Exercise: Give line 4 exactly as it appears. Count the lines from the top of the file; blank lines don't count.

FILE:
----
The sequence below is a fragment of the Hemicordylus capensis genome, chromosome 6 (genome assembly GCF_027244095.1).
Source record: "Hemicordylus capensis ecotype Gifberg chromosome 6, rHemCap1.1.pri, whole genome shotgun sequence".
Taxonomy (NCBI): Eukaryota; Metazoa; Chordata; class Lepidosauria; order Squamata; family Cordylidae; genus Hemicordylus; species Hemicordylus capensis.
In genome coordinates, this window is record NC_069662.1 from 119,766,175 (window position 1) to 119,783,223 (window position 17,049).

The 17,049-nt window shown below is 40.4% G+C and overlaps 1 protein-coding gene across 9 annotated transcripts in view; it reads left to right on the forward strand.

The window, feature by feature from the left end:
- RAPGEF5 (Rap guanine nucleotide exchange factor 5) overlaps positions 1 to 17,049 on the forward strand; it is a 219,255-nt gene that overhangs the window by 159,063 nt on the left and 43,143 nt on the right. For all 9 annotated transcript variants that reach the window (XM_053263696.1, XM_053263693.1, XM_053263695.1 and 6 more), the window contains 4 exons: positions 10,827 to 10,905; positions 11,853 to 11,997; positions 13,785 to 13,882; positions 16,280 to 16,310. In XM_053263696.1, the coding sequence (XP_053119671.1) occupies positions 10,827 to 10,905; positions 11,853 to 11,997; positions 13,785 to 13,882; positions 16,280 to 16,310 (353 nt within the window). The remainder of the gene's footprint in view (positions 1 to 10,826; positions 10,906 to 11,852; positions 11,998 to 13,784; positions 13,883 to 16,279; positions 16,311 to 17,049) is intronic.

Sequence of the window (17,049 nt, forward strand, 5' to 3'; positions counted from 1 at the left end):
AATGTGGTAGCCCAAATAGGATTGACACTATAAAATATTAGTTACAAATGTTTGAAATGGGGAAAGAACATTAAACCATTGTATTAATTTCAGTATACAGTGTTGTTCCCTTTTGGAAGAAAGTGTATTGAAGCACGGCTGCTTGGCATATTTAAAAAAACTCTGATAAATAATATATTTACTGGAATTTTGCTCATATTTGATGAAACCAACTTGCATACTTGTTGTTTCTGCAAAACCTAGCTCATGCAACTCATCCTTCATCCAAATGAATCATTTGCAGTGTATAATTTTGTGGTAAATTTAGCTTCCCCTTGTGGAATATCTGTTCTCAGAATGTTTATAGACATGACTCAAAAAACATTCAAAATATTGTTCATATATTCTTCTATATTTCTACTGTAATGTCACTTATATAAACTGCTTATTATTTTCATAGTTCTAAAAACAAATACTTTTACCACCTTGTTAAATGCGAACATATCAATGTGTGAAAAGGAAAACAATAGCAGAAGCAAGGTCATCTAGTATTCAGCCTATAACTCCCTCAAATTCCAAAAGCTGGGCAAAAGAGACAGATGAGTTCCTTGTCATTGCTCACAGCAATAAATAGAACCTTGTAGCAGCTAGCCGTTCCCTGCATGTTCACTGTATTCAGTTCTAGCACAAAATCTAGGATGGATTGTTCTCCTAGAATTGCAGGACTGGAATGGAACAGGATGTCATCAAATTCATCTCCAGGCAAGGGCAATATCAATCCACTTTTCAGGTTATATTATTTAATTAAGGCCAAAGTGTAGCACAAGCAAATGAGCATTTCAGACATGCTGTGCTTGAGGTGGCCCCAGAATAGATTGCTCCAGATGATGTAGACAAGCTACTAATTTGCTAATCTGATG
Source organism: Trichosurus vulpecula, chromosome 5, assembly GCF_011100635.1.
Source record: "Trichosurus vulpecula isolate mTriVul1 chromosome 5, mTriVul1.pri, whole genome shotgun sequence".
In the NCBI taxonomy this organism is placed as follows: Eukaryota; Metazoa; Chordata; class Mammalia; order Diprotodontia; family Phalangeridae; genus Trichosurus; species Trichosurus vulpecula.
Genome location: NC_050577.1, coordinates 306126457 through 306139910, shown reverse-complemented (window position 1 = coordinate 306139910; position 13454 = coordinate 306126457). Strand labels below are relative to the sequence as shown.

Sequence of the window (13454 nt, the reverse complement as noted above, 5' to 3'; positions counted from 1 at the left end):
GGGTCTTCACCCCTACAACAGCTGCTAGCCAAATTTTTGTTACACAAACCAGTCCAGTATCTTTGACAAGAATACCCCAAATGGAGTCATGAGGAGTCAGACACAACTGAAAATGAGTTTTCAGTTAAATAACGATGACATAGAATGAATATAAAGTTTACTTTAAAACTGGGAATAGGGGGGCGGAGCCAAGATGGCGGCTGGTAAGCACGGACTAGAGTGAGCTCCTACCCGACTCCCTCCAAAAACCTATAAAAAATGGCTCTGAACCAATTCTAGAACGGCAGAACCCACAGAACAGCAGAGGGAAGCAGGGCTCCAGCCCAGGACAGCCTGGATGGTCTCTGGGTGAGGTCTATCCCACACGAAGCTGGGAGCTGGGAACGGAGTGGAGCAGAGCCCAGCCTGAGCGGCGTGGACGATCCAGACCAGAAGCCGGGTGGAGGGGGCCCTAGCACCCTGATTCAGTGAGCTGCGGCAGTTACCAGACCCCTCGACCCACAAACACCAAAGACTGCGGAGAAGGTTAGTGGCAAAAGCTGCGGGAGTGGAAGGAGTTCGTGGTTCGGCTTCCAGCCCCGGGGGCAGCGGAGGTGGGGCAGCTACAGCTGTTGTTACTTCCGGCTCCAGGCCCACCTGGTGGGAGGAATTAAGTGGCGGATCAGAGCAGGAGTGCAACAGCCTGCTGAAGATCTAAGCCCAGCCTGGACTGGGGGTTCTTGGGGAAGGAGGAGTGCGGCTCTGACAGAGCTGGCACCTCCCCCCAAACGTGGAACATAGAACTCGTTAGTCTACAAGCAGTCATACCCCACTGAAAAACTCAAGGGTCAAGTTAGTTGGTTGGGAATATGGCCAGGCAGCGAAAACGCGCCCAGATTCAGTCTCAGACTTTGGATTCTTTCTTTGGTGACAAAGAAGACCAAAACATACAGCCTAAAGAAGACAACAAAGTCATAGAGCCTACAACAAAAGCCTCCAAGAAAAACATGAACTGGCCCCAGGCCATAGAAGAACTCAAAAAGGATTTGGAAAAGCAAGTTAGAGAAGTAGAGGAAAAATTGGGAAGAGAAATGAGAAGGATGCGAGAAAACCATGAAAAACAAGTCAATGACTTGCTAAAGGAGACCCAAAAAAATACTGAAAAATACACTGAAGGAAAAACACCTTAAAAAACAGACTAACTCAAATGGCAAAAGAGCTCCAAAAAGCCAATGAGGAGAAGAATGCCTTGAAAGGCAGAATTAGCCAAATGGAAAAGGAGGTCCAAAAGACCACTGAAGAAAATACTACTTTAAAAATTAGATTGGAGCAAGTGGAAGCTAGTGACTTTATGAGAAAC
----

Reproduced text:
In genome coordinates, this window is record NC_069662.1 from 119,766,175 (window position 1) to 119,783,223 (window position 17,049).